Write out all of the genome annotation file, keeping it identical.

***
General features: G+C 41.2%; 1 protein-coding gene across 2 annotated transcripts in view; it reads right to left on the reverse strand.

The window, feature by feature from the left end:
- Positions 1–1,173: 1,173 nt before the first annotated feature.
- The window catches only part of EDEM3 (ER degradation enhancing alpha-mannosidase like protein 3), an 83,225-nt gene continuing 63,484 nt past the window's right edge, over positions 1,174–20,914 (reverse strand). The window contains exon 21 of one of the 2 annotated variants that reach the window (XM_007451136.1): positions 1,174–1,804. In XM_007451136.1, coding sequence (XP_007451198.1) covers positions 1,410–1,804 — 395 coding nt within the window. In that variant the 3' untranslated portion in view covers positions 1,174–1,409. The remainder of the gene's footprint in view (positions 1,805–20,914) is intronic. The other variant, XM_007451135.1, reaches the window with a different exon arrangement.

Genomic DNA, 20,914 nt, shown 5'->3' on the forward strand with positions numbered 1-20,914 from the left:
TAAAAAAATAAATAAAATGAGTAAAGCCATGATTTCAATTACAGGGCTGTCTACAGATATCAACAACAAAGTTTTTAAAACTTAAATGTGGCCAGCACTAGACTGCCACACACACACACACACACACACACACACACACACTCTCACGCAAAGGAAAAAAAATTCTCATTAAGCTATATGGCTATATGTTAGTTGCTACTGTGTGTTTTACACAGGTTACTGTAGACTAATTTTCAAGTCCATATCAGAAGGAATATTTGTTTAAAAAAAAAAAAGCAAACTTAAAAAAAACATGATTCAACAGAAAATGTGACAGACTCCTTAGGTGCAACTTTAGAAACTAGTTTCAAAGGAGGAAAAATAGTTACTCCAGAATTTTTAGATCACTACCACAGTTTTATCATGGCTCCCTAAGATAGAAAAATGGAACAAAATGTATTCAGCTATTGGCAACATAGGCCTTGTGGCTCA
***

General features: G+C 41.2%; 1 protein-coding gene across 2 annotated transcripts in view; it reads right to left on the reverse strand.

The window, feature by feature from the left end:
- Positions 1–1,173: 1,173 nt before the first annotated feature.
- The window catches only part of EDEM3 (ER degradation enhancing alpha-mannosidase like protein 3), an 83,225-nt gene continuing 63,484 nt past the window's right edge, over positions 1,174–20,914 (reverse strand). The window contains exon 21 of one of the 2 annotated variants that reach the window (XM_007451136.1): positions 1,174–1,804. In XM_007451136.1, coding sequence (XP_007451198.1) covers positions 1,410–1,804 — 395 coding nt within the window. In that variant the 3' untranslated portion in view covers positions 1,174–1,409. The remainder of the gene's footprint in view (positions 1,805–20,914) is intronic. The other variant, XM_007451135.1, reaches the window with a different exon arrangement.

Genomic DNA, 20,914 nt, shown 5'->3' on the forward strand with positions numbered 1-20,914 from the left:
TAAAAAAATAAATAAAATGAGTAAAGCCATGATTTCAATTACAGGGCTGTCTACAGATATCAACAACAAAGTTTTTAAAACTTAAATGTGGCCAGCACTAGACTGCCACACACACACACACACACACACACACACACACACTCTCACGCAAAGGAAAAAAAATTCTCATTAAGCTATATGGCTATATGTTAGTTGCTACTGTGTGTTTTACACAGGTTACTGTAGACTAATTTTCAAGTCCATATCAGAAGGAATATTTGTTTAAAAAAAAAAAAGCAAACTTAAAAAAAACATGATTCAACAGAAAATGTGACAGACTCCTTAGGTGCAACTTTAGAAACTAGTTTCAAAGGAGGAAAAATAGTTACTCCAGAATTTTTAGATCACTACCACAGTTTTATCATGGCTCCCTAAGATAGAAAAATGGAACAAAATGTATTCAGCTATTGGCAACATAGGCCTTGTGGCTCA